By Andrew Moran*
It is anybody’s guess as to when the overall U.S. economy will return to normal. Businesses may be given the nod to reopen, but employers might be apprehensive without any widespread testing. Governors could only start exempting certain industries, leading to handwringing from other sectors about favoritism. Employees may need to use every precaution necessary to ensure they do not contract the Coronavirus, which may or may not consist of a biohazard suit. In all of this uncertainty, one thing is for sure: We might be witnessing a peak in the number of job losses with the latest number of Americans filing for unemployment benefits falling from the previous week.
Initial Jobless Claims
According to the Department of Labor, initial jobless claims clocked in at 5.245 million for the week ending April 11, worse than the median estimate of 5.105 million. Continuing jobless claims topped 11.97 million for the week ending April 4. The four-week average, which removes the week-to-week volatility, came in at more than 5.508 million.
Last week, initial jobless claims reported to be 6.606 million, continuing jobless claims soared 7.455 million, and the four-week average was 4.265.50 million. In total, 22 million Americans have lost their jobs in just four weeks.
Other Jobs Data
Last month, 60% of employers decreased job openings and 25% closed all their job postings, according to a new study from job-search platform Glassdoor. It found that new positions on its website slumped 20.5% between March 9 and April 6, lowering its number of employment opportunities to a three-year low of 4.8 million. Glassdoor discovered a decrease in job openings in all 50 states and every industry.
Glassdoor economist Daniel Zhao wrote in a blog post:
“For perspective, the U.S. is on track to lose as many job openings on a percentage basis in the first four weeks of the crisis as we did in the first nine months of the Great Recession.
Rarely do you ever see such a large decline in economic data because that indicates an almost complete shutdown in hiring activity for that industry.”
Recent DOL figures showed that total employment offerings dipped from seven million in January to 6.9 million in February. Last year, job openings had surged to an all-time high of 7.5 million.
Meanwhile, a new report highlighted that the clean energy sector has been one of the hardest-hit industries in the United States. It is estimated that more than 100,000 American jobs were lost, from solar panel installers to electric vehicle factory employees. This wiped out all the industry’s gains from last year, and forecasts suggest an additional 500,000 jobs could be gone in the coming months.
Bad News Bears
How else can you describe March other than a blood bath for the United States economy?
A flurry of data came out in recent days, suggesting that COVID-19’s economic damage was worse than what the experts had predicted. Everything from rotten retail sales numbers to contracting industrial output, there has been a lack of bright spots in the world’s largest economy in recent weeks. With the shutdown to last for the rest of the month, the data will likely be even worse in April.
Retail sales plunged 8.7%, worse than the median estimate of 8%. Every industry, except food and health care, witnessed a significant drop in receipts. The biggest victims were apparel (-50.5%), furniture (-26.8%), restaurants (-26.5%), automobiles (-25.6%), and gasoline stations (-17.2%).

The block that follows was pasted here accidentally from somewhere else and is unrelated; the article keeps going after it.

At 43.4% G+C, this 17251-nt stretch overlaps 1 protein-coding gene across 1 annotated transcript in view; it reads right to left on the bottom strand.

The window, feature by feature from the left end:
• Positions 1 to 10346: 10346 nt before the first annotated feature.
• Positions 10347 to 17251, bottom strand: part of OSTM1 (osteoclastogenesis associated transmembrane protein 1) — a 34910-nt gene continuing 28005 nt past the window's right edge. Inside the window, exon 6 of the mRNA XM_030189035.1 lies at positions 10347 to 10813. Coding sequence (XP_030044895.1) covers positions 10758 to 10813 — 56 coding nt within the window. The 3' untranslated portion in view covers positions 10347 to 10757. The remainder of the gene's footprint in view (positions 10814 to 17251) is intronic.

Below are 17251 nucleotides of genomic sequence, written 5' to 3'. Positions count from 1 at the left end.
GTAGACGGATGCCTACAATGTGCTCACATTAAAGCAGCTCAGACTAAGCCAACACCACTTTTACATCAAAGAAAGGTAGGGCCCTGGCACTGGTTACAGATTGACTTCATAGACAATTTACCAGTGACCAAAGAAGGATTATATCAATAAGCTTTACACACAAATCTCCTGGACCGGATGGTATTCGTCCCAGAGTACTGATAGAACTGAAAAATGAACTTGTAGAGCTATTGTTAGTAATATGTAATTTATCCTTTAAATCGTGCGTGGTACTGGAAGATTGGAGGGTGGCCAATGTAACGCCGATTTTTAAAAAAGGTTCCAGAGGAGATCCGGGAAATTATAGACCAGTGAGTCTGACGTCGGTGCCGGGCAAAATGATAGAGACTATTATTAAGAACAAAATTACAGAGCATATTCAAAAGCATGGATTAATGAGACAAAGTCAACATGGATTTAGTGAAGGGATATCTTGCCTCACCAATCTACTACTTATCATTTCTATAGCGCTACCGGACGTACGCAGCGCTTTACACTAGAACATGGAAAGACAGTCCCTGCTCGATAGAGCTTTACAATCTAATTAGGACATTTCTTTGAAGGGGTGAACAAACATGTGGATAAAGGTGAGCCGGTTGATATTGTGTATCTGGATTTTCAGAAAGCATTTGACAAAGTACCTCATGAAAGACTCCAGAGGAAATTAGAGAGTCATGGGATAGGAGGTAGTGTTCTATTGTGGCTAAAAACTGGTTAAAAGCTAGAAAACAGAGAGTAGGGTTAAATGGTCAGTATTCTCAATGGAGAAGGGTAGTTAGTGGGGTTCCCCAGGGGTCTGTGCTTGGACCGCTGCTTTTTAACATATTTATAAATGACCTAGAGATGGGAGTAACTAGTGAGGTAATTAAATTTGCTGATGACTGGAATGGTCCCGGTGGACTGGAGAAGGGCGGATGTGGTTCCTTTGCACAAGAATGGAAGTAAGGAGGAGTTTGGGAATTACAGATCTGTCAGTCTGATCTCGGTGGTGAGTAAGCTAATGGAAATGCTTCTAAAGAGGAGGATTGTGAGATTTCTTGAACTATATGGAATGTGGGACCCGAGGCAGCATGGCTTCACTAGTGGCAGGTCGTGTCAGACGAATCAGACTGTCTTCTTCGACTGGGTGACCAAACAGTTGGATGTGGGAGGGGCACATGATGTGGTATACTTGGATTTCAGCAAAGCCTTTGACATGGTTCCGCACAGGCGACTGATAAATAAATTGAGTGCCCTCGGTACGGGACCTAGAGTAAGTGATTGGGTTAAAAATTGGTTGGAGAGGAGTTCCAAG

Industrial output and manufacturing production tumbled by 5.4% and 6.3%, respectively. Both figures were a lot higher than market forecasts. Again, every sector reported a huge drop in business, led by a 28% plunge in the motor vehicle and parts industry. Capacity utilization slipped from 77% in February to 72.7% in March.
The New York Empire State Manufacturing Index cratered 56.7 points from the previous month to -78.2 in April. This represented the lowest level on record and way below forecasts of -35. New orders, shipments, employment, and inventories declined as New York became the epicenter of Coronavirus cases in the U.S.
The March mayhem had yet to happen when foreign investors sold $13.4 billion in U.S. assets in February, down from the $127.3 billion increase in January.
On the housing front, mortgage applications surged 7.3% in the week ending April 10, according to the Mortgage Bankers Association (MBA). Most of the applications were for refinancing since the 30-year rate dipped to 3.45%. March new home sales will be announced on April 23, and the consensus calls for a 4.4% decline.
April Showers, May Flowers
Has the job-loss trend peaked? The government aid program to small businesses has started releasing funds, allocating nearly $300 billion in just a few days. With this cash infusion, the number of jobless Americans seeking benefits may begin to come down. Plus, as states discuss how to reopen their economies with the virus peaking in certain areas, the government might approve exemptions for certain sectors in the coming weeks, which would spur job openings. Aside from the market rebound, there has not been a whole lot of ebullience in the U.S. economy. An incremental rise in companies unlocking their doors may spark sunshine on a Black April. As the man says, April showers bring May flowers.
*About the author: Economics Correspondent at LibertyNation.com. Andrew has written extensively on economics, business, and political subjects for the last decade. He also writes about economics at Economic Collapse News and commodities at EarnForex.com. He is the author of “The War on Cash.” You can learn more at AndrewMoran.net.
Source: This article was published by Liberty Nation
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